Archive for December, 2014

Love and Laugh

Tuesday, December 9th, 2014

The other day I was chatting to the head of a media company about how one of his new recruits had settled in.  He’s said that his new employee, a senior executive, had settled in well, and was already making a great contribution.  He’d reported that he’d already had more laughs in the first few months of the new team than in his years at a previous job.

 

This is startling isn’t it? Shouldn’t every business have the time and space for a few laughs, a bit of gentle banter and some affectionate piss taking?

 

It should.  It doesn’t hurt anyone’s professionalism to chill out at the end (or during) a hard day at work.  My old coach would agree with me.  He’d talk about leadership not as command and control but in the context of helping the people you work with to get the best out of your team.  During coaching sessions he’d show movie clips to illustrate true love and passion in working relationships. There were clips from The Matrix (for instance the kiss where Persephone wants Neo to kiss her like he kisses his true love) and from Ali (to illustrate team work and faith :”I wanna be in your corner”).

 

We didn’t discuss my favourite movie about a working relationship (I was the coached not the coach), so allow me to reveal it here.  Clearly the protagonists’ occupation is far from exemplary, indeed it is appalling, but the team dynamic is superb.   Butch Cassidy and the Sundance Kid is the story of one of the most beautiful and until the very end effective working relationships captured on the big screen.

 

From the very beginning where Butch apparently “rescues” Sundance from an accusation of cheating the sense of absolute trust and love between the protagonists is wonderfully narrated.

 

There’s the knife fight where Butch has to win back leadership of the Hole in the Wall Gang.  Butch says to Sundance “Maybe there’s a way to profit from this, bet on Logan”.  Sundance responds ” I would but who’d bet on you? ” When Logan, the challenger, says “When it’s over and Butch is dead, you’re welcome in the gang” Butch whispers to Sundance “I don’t mean to be a sore loser, but when it’s over, if I’m dead, kill him” and Sundance replies “Love to”.

 

Great trust, great love, perfect understanding of and respect for each others strengths and weaknesses, countered by almost constant mild insults, lots of laughs.  If you can have that with your colleagues then your work culture is a good as it gets (and the HBR agrees).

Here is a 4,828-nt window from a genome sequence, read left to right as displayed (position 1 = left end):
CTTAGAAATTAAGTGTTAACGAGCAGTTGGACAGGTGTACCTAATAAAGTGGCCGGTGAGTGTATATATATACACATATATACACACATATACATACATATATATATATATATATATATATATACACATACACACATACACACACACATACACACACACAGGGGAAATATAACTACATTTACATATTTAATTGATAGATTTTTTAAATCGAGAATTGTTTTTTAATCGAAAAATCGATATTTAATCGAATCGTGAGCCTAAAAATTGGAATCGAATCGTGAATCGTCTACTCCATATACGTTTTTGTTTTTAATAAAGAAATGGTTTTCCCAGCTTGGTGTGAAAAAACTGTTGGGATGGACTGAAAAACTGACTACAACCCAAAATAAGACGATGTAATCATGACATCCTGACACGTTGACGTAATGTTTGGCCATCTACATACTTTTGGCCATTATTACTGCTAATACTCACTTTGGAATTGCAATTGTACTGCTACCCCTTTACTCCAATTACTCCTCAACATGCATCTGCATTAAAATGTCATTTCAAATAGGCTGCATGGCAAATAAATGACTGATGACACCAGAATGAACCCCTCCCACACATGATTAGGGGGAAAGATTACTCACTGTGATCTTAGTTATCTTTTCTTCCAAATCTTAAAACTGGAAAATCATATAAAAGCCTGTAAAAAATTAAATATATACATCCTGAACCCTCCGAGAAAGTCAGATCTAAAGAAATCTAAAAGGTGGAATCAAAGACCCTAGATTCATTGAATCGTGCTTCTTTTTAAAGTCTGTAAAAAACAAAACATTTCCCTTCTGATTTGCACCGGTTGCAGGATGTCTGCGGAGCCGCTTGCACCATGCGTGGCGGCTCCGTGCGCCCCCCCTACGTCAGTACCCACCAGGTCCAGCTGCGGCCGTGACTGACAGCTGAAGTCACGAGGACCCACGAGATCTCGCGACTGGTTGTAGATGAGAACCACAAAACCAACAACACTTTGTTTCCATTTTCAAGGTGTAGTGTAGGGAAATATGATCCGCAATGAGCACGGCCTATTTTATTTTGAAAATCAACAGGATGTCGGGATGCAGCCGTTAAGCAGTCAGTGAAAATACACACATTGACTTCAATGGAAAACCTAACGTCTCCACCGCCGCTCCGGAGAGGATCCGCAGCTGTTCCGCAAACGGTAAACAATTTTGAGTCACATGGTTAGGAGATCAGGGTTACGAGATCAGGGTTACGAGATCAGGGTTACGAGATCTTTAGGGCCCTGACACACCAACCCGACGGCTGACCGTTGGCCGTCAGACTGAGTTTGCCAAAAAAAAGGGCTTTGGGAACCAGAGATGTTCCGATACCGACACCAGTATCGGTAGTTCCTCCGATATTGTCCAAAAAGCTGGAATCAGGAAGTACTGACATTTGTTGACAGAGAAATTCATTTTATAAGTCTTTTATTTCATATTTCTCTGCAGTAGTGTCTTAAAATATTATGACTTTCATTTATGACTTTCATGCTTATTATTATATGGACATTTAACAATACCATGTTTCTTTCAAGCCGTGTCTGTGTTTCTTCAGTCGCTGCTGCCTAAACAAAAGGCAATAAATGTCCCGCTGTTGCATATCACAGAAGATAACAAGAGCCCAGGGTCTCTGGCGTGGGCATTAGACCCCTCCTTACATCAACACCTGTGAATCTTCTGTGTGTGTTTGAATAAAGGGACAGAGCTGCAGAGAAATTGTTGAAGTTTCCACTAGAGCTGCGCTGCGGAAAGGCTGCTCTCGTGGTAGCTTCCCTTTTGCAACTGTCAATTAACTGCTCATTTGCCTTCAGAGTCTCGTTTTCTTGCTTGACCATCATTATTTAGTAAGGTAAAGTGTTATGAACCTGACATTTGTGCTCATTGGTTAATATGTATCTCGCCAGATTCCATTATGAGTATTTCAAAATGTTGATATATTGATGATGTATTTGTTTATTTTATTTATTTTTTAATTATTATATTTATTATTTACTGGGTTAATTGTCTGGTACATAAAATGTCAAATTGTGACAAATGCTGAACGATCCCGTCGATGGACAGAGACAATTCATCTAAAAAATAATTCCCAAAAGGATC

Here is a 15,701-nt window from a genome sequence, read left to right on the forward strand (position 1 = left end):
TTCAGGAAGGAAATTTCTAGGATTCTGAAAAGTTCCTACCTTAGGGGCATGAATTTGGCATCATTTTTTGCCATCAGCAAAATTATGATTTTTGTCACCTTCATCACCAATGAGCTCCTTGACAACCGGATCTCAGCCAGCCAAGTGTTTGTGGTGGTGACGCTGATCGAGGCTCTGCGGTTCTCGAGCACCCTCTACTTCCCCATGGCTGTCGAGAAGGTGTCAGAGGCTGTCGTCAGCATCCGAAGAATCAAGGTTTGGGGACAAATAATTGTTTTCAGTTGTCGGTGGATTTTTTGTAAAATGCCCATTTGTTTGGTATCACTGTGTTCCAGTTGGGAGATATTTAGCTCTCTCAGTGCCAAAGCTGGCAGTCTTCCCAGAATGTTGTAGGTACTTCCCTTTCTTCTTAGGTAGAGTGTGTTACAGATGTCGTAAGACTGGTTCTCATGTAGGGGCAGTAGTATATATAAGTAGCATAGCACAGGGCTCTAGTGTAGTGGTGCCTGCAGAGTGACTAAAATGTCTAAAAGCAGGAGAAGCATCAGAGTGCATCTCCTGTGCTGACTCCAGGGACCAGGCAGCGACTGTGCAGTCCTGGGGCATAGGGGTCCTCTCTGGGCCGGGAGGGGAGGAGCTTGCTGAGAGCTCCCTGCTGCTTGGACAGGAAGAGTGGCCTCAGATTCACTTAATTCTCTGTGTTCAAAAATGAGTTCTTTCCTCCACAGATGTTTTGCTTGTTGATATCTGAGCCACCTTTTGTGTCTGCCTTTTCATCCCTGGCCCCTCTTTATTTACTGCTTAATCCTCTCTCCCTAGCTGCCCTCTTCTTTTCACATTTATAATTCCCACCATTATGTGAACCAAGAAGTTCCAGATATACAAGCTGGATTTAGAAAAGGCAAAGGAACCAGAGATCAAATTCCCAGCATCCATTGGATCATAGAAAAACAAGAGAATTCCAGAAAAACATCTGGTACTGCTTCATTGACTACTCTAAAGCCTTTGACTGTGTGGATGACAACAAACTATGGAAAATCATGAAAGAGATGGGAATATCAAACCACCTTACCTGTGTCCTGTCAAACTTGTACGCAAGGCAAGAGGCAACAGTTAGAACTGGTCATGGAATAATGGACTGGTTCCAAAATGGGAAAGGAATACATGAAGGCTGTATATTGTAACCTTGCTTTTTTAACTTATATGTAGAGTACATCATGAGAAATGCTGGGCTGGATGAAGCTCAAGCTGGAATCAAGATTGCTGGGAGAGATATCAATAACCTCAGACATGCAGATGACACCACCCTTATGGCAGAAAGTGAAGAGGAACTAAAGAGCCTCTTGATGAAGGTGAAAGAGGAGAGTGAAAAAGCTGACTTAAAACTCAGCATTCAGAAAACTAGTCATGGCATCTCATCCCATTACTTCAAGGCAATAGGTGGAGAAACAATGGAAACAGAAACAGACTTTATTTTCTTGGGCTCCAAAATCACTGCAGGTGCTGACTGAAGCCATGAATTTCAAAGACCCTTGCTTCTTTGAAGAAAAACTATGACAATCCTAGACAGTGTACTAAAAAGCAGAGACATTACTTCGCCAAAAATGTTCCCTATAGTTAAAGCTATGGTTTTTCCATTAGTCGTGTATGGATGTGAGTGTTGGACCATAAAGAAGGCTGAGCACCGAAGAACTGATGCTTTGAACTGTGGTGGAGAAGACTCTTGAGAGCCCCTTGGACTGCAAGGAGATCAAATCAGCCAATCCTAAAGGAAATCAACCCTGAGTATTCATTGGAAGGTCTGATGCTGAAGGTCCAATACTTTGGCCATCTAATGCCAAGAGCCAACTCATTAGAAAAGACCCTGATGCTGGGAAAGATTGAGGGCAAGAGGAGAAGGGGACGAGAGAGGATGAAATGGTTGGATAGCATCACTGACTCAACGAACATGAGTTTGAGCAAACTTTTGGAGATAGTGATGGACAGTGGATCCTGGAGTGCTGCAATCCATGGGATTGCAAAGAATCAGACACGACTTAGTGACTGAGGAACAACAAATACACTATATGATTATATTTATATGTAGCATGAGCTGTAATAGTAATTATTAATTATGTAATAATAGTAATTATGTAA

Share

The XX Factor

Monday, December 1st, 2014


“Notice anything unusual about this panel? Yes, it’s all-female. And yet male panels, or those with one woman, are so common, they go unremarked. Our industry is filled with incredible women, but the future isn’t female – just equal.” Lindsey Clay, chief executive, Thinkbox in Campaign Magazine.

It really is about time we made progress on this issue.

I’ve rarely been on an industry panel with a majority of women.  Yet I sit in meetings every week at MediaCom where it is of course common place.

What’s different about 124 Theobalds Road ? We have never had gender quotas.  Our business returns a great set of results consistently.  We are a meritocracy.  We don’t only promote women because we work in a business that ultimately markets products bought by women.

Arguments about women knowing better how to sell to women are irrelevant.  Was it a problem when Karen Blackett was the director on an account that predominantly sells fast cars to men? Of course not.  What was a problem was when I arrived at a previous agency to find that I had been given the Royal Doulton China Figurines account because I was a woman.  My ability to empathise as an urban twenty something with whatever drives ladies to spend north of a pony on one was not aided by my gender.

Confidence is one of the key issues hampering women’s career progression according to Atlantic Magazine.  They think that women are less confident than men professionally.  When they are equally confident then they’re labelled ball breakers.

Not everyone will agree with authors Kay and Shipman.  This isn’t the only reason for a lack of equality in the numbers of women leaders. But the good news about a confidence gap is that it can be overcome.  This is why Kathryn Jacob and I are writing a book packed with the kind of career advice you never get taught, including how to acquire confidence.  As one Atlantic correspondent writes : “Ten years ago I began teaching shy medical students “tricks of the trade” for appearing confident.. Early on I noticed that just by practising techniques for appearing confident, my students began to feel more confident… With enormous positive implications for improving lives.”

If anyone has any stories, tips or tactics for our book, please get in touch.  As for what’s different about MediaCom, I hope and believe that we have a culture that encourages everyone’s confidence, regardless of their gender.

 

 

Share